National Biscuit Company, Appellant, v. Princeton Mining Company, Inc., Appellee, 338 F.2d 1022 (C.C.P.A. 1964)

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U.S. Court of Customs and Patent Appeals (1909-1982) - 338 F.2d 1022 (C.C.P.A. 1964) December 10, 1964

Nims, Halliday, Whitman, Howes & Collision, New York City (Walter J. Halliday, Oliver P. Howes, Jr., and Thomas A. Kain, New York City, of counsel), for appellant.

Beer, Richards & Haller, New York City (Stewart W. Richards, New York City, of counsel), for appellee.

Before WORLEY, Chief Judge, and RICH, MARTIN, SMITH and ALMOND, Judges.

WORLEY, Chief Judge.

Princeton Mining seeks registration for "PREMIUM POP," disclaiming the word "POP," for use on raw popcorn, alleging use since 1956.

National Biscuit opposes on the ground that appellant's mark so resembles opposer's previously registered marks of "PREMIUM"1  on biscuits and crackers as to likely cause confusion or mistake or deceive purchasers.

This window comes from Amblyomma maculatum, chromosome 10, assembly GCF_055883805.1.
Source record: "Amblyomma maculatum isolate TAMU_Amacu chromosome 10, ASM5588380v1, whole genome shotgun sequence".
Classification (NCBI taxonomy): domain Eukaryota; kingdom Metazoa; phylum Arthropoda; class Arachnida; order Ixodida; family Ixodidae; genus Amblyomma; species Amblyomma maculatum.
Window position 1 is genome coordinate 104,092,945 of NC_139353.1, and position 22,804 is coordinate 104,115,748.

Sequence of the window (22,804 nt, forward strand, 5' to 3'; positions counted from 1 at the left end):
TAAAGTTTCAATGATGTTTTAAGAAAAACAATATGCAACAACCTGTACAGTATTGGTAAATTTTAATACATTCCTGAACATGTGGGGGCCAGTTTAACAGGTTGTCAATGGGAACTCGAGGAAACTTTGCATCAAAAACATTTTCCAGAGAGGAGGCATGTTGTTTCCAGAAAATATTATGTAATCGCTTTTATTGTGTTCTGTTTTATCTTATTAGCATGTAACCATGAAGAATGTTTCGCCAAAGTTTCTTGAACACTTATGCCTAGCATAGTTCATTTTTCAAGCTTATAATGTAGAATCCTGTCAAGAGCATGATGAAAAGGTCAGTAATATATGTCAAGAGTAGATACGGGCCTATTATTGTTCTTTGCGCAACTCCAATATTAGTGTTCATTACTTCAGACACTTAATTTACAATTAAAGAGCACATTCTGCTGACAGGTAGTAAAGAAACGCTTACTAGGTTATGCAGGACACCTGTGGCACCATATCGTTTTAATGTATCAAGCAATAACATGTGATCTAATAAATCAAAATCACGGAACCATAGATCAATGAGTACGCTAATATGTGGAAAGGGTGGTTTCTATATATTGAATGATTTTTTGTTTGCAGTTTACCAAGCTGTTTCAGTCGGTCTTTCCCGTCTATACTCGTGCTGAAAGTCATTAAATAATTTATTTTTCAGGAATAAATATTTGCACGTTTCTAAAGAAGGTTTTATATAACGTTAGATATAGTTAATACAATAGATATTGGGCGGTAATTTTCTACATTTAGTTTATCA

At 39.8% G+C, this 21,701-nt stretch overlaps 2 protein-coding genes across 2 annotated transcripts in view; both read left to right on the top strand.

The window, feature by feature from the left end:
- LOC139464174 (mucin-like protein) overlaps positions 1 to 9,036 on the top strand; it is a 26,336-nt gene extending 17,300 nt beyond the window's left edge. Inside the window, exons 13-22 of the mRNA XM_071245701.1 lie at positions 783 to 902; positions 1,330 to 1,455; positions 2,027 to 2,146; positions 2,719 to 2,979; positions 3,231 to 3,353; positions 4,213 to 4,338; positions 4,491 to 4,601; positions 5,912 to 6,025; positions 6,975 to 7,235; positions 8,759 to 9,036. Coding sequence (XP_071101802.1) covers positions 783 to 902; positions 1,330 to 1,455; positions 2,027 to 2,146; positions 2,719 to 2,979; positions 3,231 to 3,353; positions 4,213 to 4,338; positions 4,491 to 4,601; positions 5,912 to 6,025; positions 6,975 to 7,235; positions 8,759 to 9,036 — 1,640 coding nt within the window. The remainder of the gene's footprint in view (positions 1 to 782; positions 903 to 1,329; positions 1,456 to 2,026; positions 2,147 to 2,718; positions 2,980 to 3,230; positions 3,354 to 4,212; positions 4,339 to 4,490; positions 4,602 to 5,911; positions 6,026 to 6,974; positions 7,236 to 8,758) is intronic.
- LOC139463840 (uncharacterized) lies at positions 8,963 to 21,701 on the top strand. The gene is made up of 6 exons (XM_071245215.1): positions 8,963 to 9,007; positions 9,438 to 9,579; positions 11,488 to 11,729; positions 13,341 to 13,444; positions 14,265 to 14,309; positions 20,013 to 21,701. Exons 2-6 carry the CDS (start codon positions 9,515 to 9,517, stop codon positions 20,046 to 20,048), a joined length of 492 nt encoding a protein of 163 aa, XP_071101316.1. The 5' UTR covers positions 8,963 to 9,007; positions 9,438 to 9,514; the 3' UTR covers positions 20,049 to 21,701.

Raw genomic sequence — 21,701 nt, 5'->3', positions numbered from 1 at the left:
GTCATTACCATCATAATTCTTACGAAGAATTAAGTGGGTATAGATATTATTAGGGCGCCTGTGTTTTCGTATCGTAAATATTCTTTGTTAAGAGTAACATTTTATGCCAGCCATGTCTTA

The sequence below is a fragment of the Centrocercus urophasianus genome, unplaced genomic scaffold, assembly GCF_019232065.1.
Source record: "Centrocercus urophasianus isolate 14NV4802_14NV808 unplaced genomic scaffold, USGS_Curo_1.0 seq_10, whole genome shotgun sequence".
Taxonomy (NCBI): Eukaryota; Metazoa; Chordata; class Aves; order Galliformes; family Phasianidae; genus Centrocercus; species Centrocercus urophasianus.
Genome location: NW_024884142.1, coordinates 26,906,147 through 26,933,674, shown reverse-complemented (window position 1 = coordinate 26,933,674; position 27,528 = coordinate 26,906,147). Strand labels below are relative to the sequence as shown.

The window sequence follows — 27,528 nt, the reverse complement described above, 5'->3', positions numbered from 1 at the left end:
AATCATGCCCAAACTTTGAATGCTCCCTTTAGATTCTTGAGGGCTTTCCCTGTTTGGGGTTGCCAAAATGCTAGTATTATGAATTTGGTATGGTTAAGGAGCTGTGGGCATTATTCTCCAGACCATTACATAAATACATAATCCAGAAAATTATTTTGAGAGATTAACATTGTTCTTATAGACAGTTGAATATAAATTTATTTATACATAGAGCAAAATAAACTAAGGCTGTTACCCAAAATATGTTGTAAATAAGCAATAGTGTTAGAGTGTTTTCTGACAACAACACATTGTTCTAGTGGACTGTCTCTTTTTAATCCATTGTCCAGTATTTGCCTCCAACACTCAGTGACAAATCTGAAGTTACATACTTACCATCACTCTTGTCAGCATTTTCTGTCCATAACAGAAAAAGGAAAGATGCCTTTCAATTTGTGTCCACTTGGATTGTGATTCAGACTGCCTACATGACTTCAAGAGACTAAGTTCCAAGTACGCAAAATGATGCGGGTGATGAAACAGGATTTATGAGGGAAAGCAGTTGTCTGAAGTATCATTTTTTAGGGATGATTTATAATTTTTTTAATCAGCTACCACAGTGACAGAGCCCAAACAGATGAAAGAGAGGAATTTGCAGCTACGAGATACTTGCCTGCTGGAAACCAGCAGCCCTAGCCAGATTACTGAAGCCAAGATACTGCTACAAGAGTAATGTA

The Trademark Trial and Appeal Board, one member dissenting, found no confusion likely and dismissed the opposition.

In asking us to reverse that action appellant relies, inter alia, on prior decisions of this and other courts; the secondary meaning its mark has acquired over the years; a marketing survey calculated to show a likelihood of confusion between the competing marks; and the alleged "snack" nature of the instant goods.

Appellee also relies on decisions of this and other courts; on the laudatory, hence allegedly weak, nature of opposer's mark; on numerous third party registrations of "PREMIUM" on other foods; and strong criticism of appellant's marketing survey.

In our review of the rather voluminous record, due consideration has been given all of the contentions raised, as well as the views of the dissenting member. Inasmuch, however, as none of appellant's allegations of error below is sufficient to convince us that the board erred, detailed discussion of such allegations is unnecessary. The decision is affirmed.



Reg. No. 63,286, issued June 11, 1907, twice renewed